Where have all the violent tornadoes gone?

I have noticed that there have been no violent tornadoes (i.e. F4/F5) this year (correct me if I'm wrong) and if there were it must have only been one or two. Despite all these recent "outbreaks" it would seem that none have produced any violent tornadoes.

Thoughts?
 
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I think we would have seen more (or at least one) yesterday (and other days) had we be able to get 64-67+F dewpoints into the main risk area. Looking at surface observations, Tds yesterday were largely in the 59-62F range, though there were occassional 63-64F obs (there were some 66-68F Td obs, but those were in outflow, where we tend to expect cooler, more moist conditions).

Personally, by afternoon, I don't think I've seen a setup this year that really looked like it would support a supercell with F4-F5 tornadoes (don't get me wrong, I'm not surprised by the plethora of F3 tornadoes we've had, since the low-level shear present on several of the synoptically-evident events was quite intense). 3/12 was close I suppose, as was 4/2... I think being on the low end of true deep, Gulf moisture has been a prohibiting factor thus far. Of course, everything tends to tie into everything else... In the Plains, storms have been fighting the strong shear in rather marginal CAPE and dewpoint environments (sometime yielding relatively high LCLs). Yesterday looked pretty good, but I wonder what the CAPE really was in northern MS, northern AL, and southern TN. We just need to wait until we get widespread >64f dewpoints in the warm sector and widespread >2500 j/kg CAPE, IMO... Yes, there have been violent tornadoes in lesser thermodynamic conditions (i.e. per this paper, the 4-16-98 TN F5 was in an environment of ~1600 j/kg CAPE), but it seems that the "big gun" days (e.g. 5/4/03, 5/3/99, 6/24/03, 7/13/04, etc) have >2000-2500j/kg mlCAPE.

Of course, maybe it's just chance... Perhaps the times when a tornado had winds capable of creating F4 or F5 damage occurred when the tornado was away from any structures (i.e. in a field or forest). Or, perhaps storm-scale processes that we can't really analyze or observe prevented violent tornadoes. Add in the recent 'discoveries' / realizations that >210mph winds are not always required to destroy a house (e.g. Marshall's work on the La Plata tornado showed that ill-anchored houses that were initially marked as F5 damage were actually the result of an F2-F3-level tornado), and you see a decrease in the number of violent tornadoes.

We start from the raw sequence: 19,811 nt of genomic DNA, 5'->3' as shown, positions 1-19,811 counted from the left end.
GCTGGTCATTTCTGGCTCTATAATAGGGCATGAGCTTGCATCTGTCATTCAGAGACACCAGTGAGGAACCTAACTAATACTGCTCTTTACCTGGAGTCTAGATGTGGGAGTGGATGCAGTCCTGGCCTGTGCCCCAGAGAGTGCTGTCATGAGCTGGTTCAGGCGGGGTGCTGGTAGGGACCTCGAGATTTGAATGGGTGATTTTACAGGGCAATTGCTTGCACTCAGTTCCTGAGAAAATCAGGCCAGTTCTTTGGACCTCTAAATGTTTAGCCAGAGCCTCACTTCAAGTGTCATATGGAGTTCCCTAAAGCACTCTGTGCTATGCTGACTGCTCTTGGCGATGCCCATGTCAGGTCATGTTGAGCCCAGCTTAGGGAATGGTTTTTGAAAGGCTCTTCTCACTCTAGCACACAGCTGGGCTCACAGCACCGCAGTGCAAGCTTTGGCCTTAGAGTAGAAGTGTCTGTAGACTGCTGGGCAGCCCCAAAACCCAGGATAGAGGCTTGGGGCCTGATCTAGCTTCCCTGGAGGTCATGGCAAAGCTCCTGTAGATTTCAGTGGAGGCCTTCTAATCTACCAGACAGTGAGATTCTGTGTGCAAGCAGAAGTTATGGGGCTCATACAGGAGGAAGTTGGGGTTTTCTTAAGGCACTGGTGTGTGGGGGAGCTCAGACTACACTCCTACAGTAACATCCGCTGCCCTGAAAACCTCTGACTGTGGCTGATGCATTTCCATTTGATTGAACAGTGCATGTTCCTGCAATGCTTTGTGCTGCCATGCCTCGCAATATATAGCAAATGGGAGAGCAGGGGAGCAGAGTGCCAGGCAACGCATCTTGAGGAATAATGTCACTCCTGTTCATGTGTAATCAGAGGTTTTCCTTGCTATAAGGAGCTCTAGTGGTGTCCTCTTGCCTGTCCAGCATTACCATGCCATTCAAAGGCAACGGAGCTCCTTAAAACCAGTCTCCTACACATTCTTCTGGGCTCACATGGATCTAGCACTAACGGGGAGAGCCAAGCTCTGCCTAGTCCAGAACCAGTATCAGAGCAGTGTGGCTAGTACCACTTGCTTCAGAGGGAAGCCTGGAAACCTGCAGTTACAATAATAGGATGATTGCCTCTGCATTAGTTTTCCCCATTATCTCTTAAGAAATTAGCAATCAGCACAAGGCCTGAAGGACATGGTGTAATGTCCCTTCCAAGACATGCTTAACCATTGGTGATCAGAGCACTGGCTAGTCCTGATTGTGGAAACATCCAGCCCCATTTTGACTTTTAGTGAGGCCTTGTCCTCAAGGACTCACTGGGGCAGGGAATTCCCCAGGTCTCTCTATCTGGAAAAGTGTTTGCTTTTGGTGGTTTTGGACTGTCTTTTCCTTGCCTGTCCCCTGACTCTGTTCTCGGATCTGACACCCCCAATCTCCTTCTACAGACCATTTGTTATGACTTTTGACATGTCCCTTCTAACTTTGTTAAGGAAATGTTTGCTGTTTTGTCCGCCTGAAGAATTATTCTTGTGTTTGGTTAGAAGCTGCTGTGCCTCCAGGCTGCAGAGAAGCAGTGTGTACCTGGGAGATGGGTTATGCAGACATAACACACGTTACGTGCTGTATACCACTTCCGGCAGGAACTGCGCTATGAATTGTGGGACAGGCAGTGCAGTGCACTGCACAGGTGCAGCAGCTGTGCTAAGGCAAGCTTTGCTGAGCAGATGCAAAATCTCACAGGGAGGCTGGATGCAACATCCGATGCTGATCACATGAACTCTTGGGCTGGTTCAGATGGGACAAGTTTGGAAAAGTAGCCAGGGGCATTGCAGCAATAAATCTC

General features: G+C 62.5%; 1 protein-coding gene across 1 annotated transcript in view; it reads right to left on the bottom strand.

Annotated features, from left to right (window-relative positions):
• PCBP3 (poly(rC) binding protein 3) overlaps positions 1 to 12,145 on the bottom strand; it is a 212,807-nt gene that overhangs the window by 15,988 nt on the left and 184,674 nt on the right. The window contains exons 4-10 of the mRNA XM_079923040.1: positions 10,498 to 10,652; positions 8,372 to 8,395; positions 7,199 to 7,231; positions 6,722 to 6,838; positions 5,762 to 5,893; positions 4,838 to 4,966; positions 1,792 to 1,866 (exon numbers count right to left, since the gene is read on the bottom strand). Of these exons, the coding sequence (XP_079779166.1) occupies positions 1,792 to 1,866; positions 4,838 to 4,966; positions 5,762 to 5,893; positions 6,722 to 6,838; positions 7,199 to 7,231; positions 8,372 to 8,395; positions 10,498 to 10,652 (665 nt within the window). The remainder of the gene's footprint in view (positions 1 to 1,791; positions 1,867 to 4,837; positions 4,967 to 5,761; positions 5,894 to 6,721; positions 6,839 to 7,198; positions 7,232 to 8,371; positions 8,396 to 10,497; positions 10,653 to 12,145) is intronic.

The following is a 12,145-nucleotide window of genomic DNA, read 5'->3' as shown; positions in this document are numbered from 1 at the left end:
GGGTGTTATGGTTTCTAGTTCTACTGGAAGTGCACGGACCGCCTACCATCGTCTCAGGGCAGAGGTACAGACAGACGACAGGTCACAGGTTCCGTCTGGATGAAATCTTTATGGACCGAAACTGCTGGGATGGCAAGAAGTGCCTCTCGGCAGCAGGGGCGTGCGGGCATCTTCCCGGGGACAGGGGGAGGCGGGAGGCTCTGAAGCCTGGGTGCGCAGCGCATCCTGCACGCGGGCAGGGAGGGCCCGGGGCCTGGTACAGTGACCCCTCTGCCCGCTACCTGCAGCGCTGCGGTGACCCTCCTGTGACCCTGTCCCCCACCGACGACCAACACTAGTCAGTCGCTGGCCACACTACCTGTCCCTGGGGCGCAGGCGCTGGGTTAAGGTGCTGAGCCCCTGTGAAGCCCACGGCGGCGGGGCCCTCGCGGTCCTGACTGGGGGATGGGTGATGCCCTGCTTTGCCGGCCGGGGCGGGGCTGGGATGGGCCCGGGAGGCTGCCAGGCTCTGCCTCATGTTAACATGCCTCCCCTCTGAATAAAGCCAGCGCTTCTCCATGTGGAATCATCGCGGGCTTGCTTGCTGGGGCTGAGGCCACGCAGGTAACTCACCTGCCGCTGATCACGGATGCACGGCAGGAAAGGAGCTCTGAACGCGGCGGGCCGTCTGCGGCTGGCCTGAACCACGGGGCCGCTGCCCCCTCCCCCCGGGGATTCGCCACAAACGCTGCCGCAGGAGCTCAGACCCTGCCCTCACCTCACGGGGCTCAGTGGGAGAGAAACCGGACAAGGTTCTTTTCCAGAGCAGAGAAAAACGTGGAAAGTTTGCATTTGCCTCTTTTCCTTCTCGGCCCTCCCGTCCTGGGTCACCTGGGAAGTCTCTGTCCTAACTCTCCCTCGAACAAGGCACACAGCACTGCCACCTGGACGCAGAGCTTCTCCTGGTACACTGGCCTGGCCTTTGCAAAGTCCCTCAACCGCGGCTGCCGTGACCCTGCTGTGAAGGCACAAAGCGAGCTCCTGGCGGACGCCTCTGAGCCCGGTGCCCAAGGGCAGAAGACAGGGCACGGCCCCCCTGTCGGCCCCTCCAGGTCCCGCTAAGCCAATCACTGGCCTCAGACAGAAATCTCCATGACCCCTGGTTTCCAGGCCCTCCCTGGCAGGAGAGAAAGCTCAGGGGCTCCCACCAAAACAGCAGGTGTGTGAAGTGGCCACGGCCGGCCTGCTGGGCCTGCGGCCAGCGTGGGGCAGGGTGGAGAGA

EDIT: Note that damage assesssments from yesterday's tornadoes are just beginning, so there may learn that there was a violent tornado yesterday.
 
Alex, there have been two F4 tornadoes in 2005 and 2006 thus far, in Hopkins County, KY on 11/15/05, and Monroe County, Missouri on 3/12/06. I agree survey teams seem to have tightened up on the ratings recently. I don't see what was so much more destructive about those tornadoes compared to, say, Stoughton, Evansville or Caruthersville.

The problem with this IMO is that rating so many tornadoes at F3 implies that they were ALL of equal strength and impact, which is obviously not true but a person reads the record books and that's all they see is the one rating. Hopefully the EF-scale will help clear some of this up but in the meantime we have to make do with the original scale.
 
Some images just north of Nashville definately support an F4 rating for that tornado. There were some larger homes that were completely leveled (no walls standing). If that tornado only gets a "strong" F3 than I have lost all faith in the ratings system.
 
Some images just north of Nashville definately support an F4 rating for that tornado. There were some larger homes that were completely leveled (no walls standing). If that tornado only gets a "strong" F3 than I have lost all faith in the ratings system. [/b]

Well, the final assessment from the tornado near Gallatin isn't in yet, but the very prelim report noted F3 damage. In addition, there was damage near Goodlettsville that was either the same tornado that hit Gallatin or was an earlier tornado (the PNS makes it sound like it was the same tornado, with the use of "the tornado continued on", although they do say the track was 1.1 miles long, much shorter than the distance to Gallatin)...

THE FINAL TORNADO THAT HIT DAVIDSON COUNTY IN GOODLETTSVILLE WAS RATED AS AN F3 (158-206 MPH). THE TORNADO STRUCK AT 2:10 PM CDT AND HAD A PATH LENGTH OF 1.1 MILES AND A PATH WIDTH OF ABOUT 1/2 MILE. A CHURCH LOST THE ENTIRE FRONT SECTION...EXPOSING BENT STEEL BEAMS. A RESIDENTIAL HOME IN GOODLETTSVILLE ON BELL STREET WAS COMPLETELY BLOWN OFF ITS FOUNDATION AND DEMOLISHED. NUMEROUS HOMES HAD ROOF DAMAGE.[/b]
--> Damage Assessment

So, the house must have been a 'slider'. There's another report that sounds F4, but was given F3:
<div class='quotetop'>QUOTE("OHX NWSFO")</div>
THE TORNADO IN DICKSON COUNTY TOUCHED DOWN ON MAPLE VALLEY ROAD IN
NORTHERN DICKSON COUNTY AS AN F2 TORNADO (113-157 MPH) AT 1:30 PM
CDT. THREE MOBILE HOMES WERE LEVELED AND DEMOLISHED. NUMEROUS TREES
WERE UPROOTED AND SNAPPED. THE TORNADO PRESUMABLY CARRIED A TRUCK
UPON A UTILITY POLE, WHERE IT LEFT A WINDOW GASKET ON TOP OF THE
POLE. THE TORNADO CONTINUED ALONG HIGHWAY 49 AND REACHED BELLSBURG
AT AS AN F3 (158-206 MPH). A ONE STORY BRICK HOME WAS DEMOLISHED.
THERE WERE NO WALLS OR ROOF LEFT STANDING...LEAVING ONLY A HALF
BASEMENT AND GARAGE.